Author:Margot Weiss (Wesleyan University)
Paper short abstract:
How can queer/feminist ethnographic knowledge-making challenge borders between knower and known; or anthropologist-subject and object of knowledge? My talk focuses on the forms of connection that arise in ethnography and modes of "thinking with" that are less collaboration than political solidarity.
Paper long abstract:
In my work, I have sought queer, feminist, left modes of "thinking with" that disrupt borders inadvertently reinscribed between subjects and objects, knowers and known. For instance, my book, Techniques of Pleasure, suggested that part of what is troubling about BDSM is its imbrication in late capitalism—that sex cannot be separated from the politics of consumption (circuits that connect purportedly "separate" spheres of public/private, economic/intimate). This project sought to make ethnographic knowledge not about a "them," but an "us," an immanent cultural critique. In my current book, Queer Otherwise: Making Knowledge at the Boundaries of Academia and Activism, I think alongside queer left activists in North America, exploring activists' intellectual work and what we can learn juxtaposing activist and academic knowledge practices and desires, given linked crises of the nonprofit industrial complex and the neoliberal university. This project has entailed collaboration in several forms, including a jointly authored research article (Hollibaugh and Weiss 2015) and several ongoing activist/research projects. For me, critique is a site of political solidarity when it moves across—disrupting and deconstructing—boundaries we often take for granted between academic/activist, abstract/engaged: showing how activists do theory (cf. Hale 2006) or analyzing shared grounds of complicity beyond the "suffering slot" (Robbins 2013) and those who might speak for her. Rather than collaboration, I understand and theorize these connections across borders of academia and activism as sites of solidarity: of fundamental interconnection, commonality in struggle, recognition and obligation--rather than neocolonial noblesse oblige.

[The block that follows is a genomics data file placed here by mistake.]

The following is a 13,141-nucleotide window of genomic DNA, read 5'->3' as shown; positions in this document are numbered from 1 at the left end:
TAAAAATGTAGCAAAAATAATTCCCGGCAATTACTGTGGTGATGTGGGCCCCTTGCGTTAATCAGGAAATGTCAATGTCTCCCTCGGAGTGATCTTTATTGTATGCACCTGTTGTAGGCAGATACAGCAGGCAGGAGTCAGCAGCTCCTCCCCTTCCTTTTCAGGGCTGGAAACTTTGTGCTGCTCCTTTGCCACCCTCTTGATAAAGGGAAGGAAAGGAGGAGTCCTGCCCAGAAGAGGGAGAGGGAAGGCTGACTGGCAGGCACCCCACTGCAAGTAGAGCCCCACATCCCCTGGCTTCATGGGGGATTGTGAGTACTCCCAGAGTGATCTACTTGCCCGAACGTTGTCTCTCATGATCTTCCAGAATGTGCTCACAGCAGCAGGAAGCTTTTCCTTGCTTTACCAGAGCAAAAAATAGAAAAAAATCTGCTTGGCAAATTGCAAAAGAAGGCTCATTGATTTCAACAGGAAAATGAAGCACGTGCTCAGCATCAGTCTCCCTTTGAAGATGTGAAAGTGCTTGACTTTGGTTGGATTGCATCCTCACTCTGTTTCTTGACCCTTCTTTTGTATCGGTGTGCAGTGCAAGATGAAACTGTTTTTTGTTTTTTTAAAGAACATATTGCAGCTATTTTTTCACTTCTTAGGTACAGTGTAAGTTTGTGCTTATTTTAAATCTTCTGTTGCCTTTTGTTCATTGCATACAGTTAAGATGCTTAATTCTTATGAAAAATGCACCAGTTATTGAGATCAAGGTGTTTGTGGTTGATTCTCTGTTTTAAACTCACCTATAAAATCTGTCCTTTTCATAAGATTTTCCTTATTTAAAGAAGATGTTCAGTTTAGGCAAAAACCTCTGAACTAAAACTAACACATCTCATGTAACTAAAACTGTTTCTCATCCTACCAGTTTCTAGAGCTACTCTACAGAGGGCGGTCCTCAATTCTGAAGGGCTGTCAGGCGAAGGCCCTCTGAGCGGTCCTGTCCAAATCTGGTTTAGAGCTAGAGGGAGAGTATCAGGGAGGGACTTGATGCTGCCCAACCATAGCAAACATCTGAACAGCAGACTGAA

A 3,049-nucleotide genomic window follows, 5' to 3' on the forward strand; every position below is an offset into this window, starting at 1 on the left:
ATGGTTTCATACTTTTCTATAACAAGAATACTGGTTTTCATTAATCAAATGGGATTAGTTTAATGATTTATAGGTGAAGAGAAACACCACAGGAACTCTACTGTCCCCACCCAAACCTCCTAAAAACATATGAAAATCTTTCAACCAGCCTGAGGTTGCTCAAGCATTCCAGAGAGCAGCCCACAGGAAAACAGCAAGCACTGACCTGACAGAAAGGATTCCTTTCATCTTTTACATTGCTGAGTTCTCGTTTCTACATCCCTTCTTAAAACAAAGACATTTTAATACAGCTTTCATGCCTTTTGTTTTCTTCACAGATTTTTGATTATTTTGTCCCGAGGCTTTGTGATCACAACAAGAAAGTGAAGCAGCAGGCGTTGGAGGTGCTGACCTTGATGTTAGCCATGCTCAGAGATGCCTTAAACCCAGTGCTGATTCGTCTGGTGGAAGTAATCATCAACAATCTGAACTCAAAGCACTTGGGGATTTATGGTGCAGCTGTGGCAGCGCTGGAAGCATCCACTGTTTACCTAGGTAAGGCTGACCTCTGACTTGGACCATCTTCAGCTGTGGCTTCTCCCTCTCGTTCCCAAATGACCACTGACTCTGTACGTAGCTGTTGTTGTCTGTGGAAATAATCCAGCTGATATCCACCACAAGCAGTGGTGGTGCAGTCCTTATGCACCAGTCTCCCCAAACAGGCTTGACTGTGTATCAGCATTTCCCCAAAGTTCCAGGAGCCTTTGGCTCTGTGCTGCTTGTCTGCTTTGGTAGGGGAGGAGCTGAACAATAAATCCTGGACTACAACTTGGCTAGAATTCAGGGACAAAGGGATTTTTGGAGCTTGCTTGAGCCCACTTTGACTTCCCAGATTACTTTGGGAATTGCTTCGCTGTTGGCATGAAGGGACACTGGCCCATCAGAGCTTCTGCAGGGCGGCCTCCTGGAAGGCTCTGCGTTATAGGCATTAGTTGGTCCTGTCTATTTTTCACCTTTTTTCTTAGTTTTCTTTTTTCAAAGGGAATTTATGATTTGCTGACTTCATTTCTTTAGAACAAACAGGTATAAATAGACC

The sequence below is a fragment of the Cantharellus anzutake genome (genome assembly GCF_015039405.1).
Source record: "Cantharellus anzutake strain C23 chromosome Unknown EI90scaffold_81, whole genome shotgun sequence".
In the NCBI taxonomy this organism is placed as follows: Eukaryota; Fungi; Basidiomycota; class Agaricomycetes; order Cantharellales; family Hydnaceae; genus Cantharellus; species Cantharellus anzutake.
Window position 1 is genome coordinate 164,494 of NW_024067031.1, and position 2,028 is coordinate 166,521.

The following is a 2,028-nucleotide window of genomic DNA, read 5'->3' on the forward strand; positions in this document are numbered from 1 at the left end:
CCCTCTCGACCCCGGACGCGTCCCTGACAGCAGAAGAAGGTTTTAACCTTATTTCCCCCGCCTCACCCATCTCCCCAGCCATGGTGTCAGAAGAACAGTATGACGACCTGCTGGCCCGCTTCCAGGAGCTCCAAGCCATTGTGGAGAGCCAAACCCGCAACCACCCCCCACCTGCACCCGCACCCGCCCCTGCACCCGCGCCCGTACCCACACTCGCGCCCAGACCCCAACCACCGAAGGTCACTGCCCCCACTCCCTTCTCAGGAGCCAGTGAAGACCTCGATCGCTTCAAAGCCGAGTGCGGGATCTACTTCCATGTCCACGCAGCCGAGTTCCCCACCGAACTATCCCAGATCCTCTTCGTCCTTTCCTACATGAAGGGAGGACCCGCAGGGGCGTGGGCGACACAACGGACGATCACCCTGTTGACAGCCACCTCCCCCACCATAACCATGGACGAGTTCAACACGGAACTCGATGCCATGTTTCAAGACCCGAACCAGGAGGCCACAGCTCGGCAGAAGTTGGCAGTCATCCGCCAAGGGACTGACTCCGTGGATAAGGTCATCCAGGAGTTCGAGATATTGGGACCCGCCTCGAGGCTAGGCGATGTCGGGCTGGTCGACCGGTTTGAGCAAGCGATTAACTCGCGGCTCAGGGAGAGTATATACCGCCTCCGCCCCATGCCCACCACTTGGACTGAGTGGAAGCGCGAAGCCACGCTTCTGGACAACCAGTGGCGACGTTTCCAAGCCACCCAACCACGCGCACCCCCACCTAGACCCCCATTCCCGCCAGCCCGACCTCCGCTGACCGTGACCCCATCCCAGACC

Queer and feminist ethnography on the move [Roundtable, European Network of Queer Anthropology (ENQA) and Network for the Anthropology of Gender and Sexuality (NAGS)]